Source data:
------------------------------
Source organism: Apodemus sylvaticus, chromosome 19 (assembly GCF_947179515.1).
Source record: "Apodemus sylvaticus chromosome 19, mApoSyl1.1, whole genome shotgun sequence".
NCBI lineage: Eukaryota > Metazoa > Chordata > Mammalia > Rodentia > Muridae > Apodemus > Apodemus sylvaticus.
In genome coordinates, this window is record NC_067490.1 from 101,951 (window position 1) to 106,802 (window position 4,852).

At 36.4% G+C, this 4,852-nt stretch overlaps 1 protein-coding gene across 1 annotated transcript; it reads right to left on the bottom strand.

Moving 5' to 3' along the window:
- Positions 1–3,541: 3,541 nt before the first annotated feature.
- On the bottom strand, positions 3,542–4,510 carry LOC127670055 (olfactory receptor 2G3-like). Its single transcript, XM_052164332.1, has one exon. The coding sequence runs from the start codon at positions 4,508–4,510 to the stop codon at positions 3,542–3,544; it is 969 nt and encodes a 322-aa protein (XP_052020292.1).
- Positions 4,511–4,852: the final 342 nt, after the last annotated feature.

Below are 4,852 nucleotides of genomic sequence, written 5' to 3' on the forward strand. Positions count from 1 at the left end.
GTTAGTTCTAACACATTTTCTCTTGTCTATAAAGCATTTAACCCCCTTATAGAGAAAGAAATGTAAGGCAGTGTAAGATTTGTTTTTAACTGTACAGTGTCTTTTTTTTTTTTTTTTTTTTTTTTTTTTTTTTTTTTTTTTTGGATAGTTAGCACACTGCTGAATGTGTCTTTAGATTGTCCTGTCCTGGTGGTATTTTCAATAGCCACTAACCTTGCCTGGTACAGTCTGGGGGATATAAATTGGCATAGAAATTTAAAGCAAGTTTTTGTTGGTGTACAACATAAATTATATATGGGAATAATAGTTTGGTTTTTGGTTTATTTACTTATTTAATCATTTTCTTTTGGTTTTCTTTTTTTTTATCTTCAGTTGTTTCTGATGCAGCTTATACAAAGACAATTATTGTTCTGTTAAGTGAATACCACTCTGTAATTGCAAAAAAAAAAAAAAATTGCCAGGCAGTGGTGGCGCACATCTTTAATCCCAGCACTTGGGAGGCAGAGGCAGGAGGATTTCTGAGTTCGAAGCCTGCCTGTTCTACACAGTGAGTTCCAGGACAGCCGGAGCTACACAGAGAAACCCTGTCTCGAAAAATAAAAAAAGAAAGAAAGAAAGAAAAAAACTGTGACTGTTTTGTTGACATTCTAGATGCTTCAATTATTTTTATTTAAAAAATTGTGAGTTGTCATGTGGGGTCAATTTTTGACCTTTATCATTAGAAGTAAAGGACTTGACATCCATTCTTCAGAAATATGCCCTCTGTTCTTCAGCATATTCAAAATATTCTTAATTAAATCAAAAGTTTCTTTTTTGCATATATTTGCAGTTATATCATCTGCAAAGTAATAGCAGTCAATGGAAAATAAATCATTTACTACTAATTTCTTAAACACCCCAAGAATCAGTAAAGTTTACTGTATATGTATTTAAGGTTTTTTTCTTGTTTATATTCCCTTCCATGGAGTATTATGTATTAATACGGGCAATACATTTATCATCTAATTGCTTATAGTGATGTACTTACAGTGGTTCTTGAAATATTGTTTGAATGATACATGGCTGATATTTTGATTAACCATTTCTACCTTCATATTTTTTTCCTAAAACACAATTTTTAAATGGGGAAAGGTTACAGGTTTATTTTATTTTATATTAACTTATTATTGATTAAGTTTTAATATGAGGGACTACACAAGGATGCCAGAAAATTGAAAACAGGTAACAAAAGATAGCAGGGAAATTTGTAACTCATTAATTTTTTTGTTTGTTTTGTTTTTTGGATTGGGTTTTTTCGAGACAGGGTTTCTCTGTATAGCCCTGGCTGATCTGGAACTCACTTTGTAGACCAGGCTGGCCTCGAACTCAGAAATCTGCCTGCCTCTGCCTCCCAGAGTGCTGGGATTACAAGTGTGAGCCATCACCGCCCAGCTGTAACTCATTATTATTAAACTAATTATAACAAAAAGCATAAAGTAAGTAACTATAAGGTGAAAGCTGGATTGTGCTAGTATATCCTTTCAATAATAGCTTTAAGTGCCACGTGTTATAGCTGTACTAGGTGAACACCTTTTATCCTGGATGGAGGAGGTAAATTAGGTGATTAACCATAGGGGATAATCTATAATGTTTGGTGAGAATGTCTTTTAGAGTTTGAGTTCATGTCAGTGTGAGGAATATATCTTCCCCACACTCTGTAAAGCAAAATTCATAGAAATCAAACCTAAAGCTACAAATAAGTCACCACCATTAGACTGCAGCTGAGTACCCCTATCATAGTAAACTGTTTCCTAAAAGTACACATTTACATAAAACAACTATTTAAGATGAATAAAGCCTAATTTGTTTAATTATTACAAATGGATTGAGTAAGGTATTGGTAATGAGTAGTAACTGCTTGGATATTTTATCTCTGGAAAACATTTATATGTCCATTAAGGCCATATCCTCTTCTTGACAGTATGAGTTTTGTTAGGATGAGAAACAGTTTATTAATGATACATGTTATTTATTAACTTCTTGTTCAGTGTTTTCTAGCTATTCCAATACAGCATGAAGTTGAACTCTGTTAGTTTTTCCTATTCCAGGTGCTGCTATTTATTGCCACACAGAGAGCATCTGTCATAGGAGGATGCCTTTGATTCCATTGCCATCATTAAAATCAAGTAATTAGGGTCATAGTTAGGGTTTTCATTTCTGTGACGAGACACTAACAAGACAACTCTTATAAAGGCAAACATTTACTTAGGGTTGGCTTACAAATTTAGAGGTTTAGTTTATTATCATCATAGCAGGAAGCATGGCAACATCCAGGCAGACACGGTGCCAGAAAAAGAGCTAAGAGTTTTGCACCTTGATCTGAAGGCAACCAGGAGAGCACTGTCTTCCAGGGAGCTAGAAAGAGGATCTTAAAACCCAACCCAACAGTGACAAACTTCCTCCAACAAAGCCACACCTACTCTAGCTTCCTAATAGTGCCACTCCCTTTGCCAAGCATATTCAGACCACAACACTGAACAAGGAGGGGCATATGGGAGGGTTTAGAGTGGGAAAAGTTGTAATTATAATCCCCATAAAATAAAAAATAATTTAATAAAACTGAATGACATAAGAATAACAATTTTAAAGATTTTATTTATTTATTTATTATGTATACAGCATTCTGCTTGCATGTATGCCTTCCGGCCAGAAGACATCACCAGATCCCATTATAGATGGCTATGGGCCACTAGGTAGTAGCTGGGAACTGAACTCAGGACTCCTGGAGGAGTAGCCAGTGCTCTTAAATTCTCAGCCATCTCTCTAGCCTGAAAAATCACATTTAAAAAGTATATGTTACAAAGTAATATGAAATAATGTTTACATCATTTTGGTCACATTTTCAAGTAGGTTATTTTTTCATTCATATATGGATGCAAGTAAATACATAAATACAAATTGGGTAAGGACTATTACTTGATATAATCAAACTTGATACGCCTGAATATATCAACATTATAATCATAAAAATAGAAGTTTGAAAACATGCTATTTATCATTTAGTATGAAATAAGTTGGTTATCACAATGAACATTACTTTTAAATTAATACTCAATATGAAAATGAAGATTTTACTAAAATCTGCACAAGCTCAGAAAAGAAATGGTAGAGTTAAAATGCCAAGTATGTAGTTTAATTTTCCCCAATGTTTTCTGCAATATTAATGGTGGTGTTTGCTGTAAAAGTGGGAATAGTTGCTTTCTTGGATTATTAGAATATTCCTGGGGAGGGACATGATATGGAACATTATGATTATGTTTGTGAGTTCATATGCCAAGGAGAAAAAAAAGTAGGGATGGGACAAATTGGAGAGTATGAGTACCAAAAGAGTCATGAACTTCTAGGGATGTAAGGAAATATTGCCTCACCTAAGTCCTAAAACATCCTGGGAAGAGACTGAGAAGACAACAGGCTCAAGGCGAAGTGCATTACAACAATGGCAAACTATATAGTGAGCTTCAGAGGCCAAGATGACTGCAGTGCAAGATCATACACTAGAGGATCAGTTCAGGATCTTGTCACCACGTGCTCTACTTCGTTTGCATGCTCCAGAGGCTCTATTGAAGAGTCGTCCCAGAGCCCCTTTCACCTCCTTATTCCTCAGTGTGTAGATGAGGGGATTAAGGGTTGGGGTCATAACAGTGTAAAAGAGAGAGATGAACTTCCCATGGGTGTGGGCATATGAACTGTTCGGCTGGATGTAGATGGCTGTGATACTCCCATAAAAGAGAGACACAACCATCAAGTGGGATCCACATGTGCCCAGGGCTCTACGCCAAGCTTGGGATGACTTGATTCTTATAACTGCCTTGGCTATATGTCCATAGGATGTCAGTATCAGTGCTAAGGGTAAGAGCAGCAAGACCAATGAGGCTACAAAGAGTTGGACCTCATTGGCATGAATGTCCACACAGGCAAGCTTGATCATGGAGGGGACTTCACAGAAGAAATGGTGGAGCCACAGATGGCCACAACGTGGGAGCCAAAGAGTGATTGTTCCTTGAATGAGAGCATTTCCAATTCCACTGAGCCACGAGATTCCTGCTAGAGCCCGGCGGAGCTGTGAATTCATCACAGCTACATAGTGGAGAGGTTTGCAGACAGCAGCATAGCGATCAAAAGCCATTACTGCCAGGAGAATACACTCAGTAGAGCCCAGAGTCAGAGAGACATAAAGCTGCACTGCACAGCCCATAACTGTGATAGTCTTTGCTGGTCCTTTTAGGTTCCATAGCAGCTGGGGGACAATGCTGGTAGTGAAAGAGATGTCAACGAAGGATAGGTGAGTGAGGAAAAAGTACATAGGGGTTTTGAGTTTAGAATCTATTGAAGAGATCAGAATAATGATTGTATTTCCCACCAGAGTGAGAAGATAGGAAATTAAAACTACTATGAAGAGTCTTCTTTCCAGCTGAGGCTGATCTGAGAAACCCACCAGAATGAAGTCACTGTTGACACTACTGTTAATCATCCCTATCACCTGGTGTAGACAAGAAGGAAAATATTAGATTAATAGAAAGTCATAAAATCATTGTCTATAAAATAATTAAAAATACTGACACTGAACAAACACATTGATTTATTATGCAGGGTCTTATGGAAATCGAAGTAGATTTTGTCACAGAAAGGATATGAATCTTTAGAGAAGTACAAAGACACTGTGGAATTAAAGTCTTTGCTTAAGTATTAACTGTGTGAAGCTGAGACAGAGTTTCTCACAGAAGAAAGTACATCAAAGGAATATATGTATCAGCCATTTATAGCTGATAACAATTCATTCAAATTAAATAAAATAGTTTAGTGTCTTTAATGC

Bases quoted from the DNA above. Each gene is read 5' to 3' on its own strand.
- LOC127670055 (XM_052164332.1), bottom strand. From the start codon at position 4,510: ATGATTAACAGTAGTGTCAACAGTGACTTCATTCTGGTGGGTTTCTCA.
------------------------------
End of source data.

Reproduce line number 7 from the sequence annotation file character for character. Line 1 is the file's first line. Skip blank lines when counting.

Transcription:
- Positions 1–3,541: 3,541 nt before the first annotated feature.